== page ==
Short Stories 3rd Place: Be Well by Paul Bassett Davies
Here they come. Sounds like nearly a dozen of them. It’s all about the shoes. The surgical consultants, nearly all male, wear shoes with leather soles that make plenty of noise as they stride around the hospital. The rare female consultants or registrars often wear stilettos to assert themselves among their male colleagues. The ward sister – still a powerful figure, as you’ll soon discover if you cross her – wears low heeled shoes that announce her presence discreetly but firmly. Young doctors wear quieter shoes, but not as quiet as those worn by nurses. Junior doctors slap around in running shoes, and trainee nurses tend to creak in their hesitant new footwear. Cleaning staff are almost inaudible.
The consultant sweeps into the ward, displacing a disproportionate quantity of the atmosphere with his importance. He leads a flying V of medical geese, their white coats flapping in his wake. His visit is intrusive, a continuation of that earlier intrusion when he reached into your gutted body while you were in a distant, dreamless place.
After the first operation, when I believed I was recovering, I still took the trouble to open my eyes when something happened in the ward. I was eager to interact with the whole cast of supporting characters in my medical drama. I flirted with the nurses, bantered with the doctors and was knowledgeable with my consultant. I inhabited my role as a patient enthusiastically, and I let them all know that although I had to ask them to do things for me that were last done by my mother, at an age when I had no say in the matter, I was not to be patronised.
It was during this early, engaged phase that I learned everything I’ll ever need to know about status and power by watching the ward rounds. Each time the gaggle of registrars, doctors, nurses and students trailed in behind the consultant, I got better at deducing the precise position of each person in the hierarchy entirely from their body language. Later, when I chose to remain submerged in my warm cocoon of morphine, I refined it down to the feet.
They have an enlightened painkiller policy in this hospital, and patients with severe pain can self-medicate with regulated opiates. You push a button, and a machine next to your bed delivers a shot directly into your vein. It’s a sensible approach for most patients, but not for an irresponsible one with a history of substance abuse. Hello.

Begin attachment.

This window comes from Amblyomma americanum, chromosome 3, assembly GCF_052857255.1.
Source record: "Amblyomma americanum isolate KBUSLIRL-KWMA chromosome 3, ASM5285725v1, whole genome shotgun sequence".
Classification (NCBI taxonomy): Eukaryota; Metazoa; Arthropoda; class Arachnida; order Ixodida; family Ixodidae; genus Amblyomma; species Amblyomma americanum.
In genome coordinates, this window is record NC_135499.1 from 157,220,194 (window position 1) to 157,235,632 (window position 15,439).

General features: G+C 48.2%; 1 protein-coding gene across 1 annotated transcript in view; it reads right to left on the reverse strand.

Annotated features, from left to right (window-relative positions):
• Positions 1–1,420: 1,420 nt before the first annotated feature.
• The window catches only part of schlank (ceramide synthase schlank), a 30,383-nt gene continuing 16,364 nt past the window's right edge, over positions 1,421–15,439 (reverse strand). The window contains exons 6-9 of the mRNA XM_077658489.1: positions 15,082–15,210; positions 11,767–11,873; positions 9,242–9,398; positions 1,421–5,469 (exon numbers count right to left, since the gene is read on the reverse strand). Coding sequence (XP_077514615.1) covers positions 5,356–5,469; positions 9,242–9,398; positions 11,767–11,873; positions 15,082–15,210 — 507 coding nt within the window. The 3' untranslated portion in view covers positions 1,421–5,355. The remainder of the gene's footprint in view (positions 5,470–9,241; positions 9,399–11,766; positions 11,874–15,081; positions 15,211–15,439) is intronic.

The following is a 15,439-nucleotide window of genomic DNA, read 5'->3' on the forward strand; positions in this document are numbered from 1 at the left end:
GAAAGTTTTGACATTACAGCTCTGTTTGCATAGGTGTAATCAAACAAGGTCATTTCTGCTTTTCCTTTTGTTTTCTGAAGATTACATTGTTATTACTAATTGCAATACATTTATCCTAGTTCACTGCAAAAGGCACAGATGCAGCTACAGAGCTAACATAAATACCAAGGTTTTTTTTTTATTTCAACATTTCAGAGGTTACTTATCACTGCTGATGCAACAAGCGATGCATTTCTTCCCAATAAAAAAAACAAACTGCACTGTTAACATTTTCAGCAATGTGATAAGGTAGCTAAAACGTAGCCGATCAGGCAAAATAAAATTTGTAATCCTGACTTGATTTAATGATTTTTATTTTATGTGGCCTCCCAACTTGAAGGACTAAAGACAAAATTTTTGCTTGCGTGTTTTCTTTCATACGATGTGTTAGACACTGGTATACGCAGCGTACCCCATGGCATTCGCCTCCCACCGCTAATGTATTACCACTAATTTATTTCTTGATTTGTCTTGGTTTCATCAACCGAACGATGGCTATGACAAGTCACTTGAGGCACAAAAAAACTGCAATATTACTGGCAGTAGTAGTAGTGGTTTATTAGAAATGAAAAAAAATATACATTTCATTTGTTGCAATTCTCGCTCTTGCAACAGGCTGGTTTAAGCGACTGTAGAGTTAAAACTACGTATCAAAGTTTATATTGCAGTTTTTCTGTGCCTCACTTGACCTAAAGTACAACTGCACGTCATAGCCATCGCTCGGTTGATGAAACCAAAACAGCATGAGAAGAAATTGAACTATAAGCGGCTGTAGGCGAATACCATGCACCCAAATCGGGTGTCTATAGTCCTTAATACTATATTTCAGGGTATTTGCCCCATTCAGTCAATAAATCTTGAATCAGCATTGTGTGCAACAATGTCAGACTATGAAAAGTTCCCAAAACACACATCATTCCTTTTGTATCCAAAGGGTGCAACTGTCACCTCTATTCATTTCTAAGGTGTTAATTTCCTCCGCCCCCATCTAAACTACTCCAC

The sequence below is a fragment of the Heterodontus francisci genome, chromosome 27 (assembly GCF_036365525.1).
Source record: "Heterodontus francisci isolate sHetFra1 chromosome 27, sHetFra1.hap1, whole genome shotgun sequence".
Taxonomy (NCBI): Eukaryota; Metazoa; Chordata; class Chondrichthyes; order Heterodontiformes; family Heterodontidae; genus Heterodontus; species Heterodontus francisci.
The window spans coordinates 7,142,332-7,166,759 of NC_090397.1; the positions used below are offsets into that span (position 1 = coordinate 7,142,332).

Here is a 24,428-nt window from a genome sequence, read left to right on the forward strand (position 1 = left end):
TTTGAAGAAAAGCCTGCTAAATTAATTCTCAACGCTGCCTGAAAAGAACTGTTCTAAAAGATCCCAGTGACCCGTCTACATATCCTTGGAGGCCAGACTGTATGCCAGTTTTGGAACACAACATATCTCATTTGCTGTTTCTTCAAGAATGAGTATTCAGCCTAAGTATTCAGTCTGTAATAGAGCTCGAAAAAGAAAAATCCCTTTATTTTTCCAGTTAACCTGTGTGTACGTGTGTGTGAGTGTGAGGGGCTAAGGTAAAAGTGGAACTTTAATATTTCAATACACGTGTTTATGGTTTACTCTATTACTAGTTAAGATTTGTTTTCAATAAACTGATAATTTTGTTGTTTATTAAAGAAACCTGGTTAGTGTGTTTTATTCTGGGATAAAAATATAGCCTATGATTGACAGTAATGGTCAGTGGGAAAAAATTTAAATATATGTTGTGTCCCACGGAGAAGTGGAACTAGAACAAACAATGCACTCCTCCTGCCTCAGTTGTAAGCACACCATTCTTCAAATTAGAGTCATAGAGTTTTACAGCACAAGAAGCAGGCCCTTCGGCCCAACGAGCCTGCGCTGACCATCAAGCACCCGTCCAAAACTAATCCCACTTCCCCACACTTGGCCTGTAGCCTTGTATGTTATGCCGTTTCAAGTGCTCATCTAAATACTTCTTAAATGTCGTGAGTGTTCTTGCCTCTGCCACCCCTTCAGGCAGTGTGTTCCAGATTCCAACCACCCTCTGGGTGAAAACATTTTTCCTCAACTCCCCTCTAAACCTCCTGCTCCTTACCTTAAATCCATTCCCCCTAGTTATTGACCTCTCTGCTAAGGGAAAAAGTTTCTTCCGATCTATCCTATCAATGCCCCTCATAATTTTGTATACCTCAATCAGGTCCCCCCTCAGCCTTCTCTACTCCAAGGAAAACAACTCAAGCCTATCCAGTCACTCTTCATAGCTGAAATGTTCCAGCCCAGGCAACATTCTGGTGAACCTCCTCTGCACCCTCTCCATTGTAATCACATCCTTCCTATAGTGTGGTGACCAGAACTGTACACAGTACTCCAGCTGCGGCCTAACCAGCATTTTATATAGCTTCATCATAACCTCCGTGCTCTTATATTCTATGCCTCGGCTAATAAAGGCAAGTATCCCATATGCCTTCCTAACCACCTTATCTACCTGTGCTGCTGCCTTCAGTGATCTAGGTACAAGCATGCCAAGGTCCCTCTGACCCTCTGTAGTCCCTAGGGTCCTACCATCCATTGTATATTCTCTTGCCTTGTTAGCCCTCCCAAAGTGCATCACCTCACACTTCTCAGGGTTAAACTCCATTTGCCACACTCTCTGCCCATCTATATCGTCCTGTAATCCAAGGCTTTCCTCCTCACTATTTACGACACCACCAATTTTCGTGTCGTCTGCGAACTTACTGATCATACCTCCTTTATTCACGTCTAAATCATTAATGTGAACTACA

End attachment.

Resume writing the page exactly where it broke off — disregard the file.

It took me a long time to get anything like an admission that they’d screwed up my second operation. Eventually, I unearthed a simple fact behind their repeated evasions: the surgeon had cut something that shouldn’t have been cut.
I was told that many people in my condition live rich, fulfilling lives. There were some wonderful support groups, they said, terrifically helpful web sites, inspiring examples of triumph over the kind of adversity I was facing. The encouragement was truly nauseating, and I retreated from it into the embrace of morphine.
They should be reducing my dose. I know that, and they know that I know. But it’s easier for all of us to get to the end of another day without them doing anything about it.
There’s one exception to the rule that cleaners move with a soundless shuffle, and that’s Sal. He’s Somalian and his name is Salifah, or Salifeyah, but everyone calls him Sal. He walks with a light, firm step, making no more sound than he needs to, but he’s not trying to efface himself from the surface of the earth, either. In the days before I retreated into my private world, I used to watch him. He moved the mop around the floor with great economy and grace. He rarely spoke and never smiled.
Until one day, when I said to him, ‘Sal, you clean that floor like a dancer.’
He stopped and regarded me gravely. Then he smiled.
‘You know,’ I said, ‘sometimes I can’t tell if you’re moving the mop or the mop’s moving you.’
A slow chuckle bubbled up from deep inside him. Then he walked to my bedside and placed his hand gently on my shoulder for a moment. Then he turned and picked up his bucket and walked out of the room.